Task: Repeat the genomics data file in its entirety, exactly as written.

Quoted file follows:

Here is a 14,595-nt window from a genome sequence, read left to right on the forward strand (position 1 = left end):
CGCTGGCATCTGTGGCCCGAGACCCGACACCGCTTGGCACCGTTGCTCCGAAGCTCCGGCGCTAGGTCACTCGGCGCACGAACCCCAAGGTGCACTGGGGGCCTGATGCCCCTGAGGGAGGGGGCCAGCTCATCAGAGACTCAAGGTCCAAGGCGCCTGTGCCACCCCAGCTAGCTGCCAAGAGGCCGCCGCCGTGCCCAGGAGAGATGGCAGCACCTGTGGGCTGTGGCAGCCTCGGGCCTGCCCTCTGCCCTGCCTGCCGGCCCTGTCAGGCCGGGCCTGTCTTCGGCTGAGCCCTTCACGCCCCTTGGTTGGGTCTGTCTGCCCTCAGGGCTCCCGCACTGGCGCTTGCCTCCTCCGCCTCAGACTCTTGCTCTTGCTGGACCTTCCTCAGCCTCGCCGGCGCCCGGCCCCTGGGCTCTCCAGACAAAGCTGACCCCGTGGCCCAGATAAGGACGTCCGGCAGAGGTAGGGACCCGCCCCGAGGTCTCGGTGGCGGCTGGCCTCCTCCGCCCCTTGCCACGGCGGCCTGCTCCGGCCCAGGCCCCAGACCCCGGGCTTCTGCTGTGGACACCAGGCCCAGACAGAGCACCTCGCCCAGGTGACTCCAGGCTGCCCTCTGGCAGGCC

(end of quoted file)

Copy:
Here is a 14,595-nt window from a genome sequence, read left to right on the forward strand (position 1 = left end):
CGCTGGCATCTGTGGCCCGAGACCCGACACCGCTTGGCACCGTTGCTCCGAAGCTCCGGCGCTAGGTCACTCGGCGCACGAACCCCAAGGTGCACTGGGGGCCTGATGCCCCTGAGGGAGGGGGCCAGCTCATCAGAGACTCAAGGTCCAAGGCGCCTGTGCCACCCCAGCTAGCTGCCAAGAGGCCGCCGCCGTGCCCAGGAGAGATGGCAGCACCTGTGGGCTGTGGCAGCCTCGGGCCTGCCCTCTGCCCTGCCTGCCGGCCCTGTCAGGCCGGGCCTGTCTTCGGCTGAGCCCTTCACGCCCCTTGGTTGGGTCTGTCTGCCCTCAGGGCTCCCGCACTGGCGCTTGCCTCCTCCGCCTCAGACTCTTGCTCTTGCTGGACCTTCCTCAGCCTCGCCGGCGCCCGGCCCCTGGGCTCTCCAGACAAAGCTGACCCCGTGGCCCAGATAAGGACGTCCGGCAGAGGTAGGGACCCGCCCCGAGGTCTCGGTGGCGGCTGGCCTCCTCCGCCCCTTGCCACGGCGGCCTGCTCCGGCCCAGGCCCCAGACCCCGGGCTTCTGCTGTGGACACCAGGCCCAGACAGAGCACCTCGCCCAGGTGACTCCAGGCTGCCCTCTGGCAGGCC